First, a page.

As the parade rolled by flags waved high as South Mississippi saluted our armed forces.
One Korean Veteran said, "As I grew up as a child Veterans day were big days and then suddenly we went into a slack period, but today it's coming back and I'm very proud of it."
"During World War II in Norfolk Virginia they had signs on the lawn dogs, sailors, soldiers, and marines keep off," said a World War II veteran.
As the younger generation marches by, Veterans recollect "their" experiences as younger soldiers--experiences they hope others will help keep alive.
"They should write them down and put it down in some form just like I'm doing, I'm up to 1940 now," said World War II and Korea veteran Rudy Dill.
" So if you can outline it and leave it to somebody, somebody may use it later, mine is much more interesting. I thought it would be boring. They all want to know, how many people you killed in World War two. I said I didn't kill anybody, artillery killed them. I was an artilaryman. You end up telling the funny stories and you skip the gore. You remember the funny things that happened to you like this one or that one. Some of those guys could tell stories, there's no way you could believe them, but they were true. I spent seven months in Europe, one thing I could remember is the cold weather. I don't remember getting shot at, but I can remember that cold weather. That snow and that ice."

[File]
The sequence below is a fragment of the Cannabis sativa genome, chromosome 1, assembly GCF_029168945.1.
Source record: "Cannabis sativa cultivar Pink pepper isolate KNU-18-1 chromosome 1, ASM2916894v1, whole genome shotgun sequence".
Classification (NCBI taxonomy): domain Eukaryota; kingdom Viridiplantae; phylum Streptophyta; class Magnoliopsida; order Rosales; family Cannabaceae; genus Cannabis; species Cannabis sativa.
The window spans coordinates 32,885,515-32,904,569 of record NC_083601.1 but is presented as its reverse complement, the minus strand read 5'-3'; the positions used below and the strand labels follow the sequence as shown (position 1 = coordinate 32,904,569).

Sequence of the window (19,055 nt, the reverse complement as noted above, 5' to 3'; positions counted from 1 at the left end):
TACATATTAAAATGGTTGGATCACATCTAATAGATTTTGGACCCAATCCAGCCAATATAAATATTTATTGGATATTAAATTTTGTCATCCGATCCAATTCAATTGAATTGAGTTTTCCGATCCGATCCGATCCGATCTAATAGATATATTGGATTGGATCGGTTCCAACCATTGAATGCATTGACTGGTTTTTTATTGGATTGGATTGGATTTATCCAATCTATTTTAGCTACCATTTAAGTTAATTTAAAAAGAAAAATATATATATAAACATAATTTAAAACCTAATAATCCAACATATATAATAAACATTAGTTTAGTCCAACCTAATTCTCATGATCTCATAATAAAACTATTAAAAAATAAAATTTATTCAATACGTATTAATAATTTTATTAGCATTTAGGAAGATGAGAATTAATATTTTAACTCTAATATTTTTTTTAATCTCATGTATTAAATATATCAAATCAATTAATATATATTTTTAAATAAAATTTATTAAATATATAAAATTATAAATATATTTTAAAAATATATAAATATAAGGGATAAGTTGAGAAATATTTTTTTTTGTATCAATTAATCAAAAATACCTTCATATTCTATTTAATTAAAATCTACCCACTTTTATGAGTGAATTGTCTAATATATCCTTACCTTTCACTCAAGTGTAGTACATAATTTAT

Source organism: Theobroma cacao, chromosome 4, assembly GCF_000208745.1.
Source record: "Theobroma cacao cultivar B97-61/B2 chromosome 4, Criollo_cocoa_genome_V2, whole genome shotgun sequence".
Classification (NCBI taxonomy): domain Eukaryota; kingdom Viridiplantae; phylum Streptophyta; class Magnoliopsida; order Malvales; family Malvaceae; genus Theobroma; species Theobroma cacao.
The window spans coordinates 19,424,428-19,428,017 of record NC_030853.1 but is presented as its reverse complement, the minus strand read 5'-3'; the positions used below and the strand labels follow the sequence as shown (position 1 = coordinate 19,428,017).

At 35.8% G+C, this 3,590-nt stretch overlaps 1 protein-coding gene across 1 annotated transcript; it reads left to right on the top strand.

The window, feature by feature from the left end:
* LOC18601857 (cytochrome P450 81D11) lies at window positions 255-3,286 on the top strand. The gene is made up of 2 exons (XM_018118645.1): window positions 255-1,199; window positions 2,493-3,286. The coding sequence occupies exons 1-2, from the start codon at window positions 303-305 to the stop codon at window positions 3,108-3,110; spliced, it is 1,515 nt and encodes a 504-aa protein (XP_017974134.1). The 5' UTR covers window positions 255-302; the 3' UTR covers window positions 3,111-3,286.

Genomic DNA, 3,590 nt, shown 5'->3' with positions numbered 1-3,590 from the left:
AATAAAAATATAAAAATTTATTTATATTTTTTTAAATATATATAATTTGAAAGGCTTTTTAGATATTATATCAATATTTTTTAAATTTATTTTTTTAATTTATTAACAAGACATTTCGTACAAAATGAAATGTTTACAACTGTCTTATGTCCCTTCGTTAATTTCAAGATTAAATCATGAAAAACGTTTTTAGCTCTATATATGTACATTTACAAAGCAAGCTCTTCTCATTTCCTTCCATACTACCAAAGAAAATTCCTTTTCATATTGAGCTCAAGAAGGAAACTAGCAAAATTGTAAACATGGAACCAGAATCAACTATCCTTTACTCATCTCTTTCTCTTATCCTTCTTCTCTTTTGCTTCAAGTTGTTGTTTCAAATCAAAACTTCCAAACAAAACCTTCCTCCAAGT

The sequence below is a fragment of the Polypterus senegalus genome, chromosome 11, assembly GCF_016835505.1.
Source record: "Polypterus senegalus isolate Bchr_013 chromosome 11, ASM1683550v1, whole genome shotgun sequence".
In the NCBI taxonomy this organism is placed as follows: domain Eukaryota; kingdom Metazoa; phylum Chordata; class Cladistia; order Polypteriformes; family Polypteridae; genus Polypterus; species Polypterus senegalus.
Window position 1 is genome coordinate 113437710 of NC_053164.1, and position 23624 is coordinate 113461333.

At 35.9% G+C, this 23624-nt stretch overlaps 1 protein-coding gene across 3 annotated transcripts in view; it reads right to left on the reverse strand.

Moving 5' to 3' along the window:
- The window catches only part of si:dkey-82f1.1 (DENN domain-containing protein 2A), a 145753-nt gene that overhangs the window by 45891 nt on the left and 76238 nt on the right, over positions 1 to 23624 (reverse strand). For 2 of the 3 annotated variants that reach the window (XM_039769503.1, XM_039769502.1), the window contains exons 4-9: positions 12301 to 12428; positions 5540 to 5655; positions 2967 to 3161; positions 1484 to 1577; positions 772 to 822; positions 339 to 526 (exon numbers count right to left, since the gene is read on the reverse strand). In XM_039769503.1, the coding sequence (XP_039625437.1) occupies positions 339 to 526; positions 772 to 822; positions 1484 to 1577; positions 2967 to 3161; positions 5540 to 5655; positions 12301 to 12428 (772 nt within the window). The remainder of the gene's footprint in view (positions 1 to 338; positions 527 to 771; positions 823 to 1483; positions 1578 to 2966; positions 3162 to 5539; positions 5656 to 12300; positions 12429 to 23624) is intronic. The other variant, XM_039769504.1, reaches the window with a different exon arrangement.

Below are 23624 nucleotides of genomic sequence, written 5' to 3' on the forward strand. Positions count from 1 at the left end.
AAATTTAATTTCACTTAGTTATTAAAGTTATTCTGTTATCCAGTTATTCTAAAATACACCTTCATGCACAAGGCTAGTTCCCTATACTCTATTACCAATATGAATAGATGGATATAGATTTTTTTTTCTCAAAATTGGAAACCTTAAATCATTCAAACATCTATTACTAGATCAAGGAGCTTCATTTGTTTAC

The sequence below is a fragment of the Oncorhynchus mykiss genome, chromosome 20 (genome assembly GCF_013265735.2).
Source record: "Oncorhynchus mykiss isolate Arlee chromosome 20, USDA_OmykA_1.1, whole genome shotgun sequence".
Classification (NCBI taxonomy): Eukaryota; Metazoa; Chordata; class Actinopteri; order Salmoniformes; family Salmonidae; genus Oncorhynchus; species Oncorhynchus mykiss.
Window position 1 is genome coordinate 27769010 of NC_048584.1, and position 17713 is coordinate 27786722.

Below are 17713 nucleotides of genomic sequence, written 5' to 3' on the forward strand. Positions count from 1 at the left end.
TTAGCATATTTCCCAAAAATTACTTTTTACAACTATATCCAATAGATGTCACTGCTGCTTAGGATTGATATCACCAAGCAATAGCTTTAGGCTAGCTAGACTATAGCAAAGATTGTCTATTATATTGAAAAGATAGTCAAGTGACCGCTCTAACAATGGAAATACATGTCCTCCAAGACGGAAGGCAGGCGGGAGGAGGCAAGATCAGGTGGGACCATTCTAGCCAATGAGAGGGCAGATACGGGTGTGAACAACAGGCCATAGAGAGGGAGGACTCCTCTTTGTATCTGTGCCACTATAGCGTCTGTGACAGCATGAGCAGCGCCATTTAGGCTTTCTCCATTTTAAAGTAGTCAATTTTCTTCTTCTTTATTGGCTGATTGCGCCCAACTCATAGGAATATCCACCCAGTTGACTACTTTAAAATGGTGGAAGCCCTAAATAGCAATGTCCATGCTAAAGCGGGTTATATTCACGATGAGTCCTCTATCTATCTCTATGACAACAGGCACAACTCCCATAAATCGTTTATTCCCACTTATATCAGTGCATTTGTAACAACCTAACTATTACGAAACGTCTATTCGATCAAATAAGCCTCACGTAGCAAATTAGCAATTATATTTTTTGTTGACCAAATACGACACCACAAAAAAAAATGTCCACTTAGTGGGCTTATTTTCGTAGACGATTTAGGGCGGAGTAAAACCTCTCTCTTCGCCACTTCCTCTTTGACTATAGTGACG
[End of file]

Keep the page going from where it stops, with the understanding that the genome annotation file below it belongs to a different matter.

When interviewing a veteran, try to tape it if possible.
Use a video camera or audio recorder and try to keep them as comfortable as possible.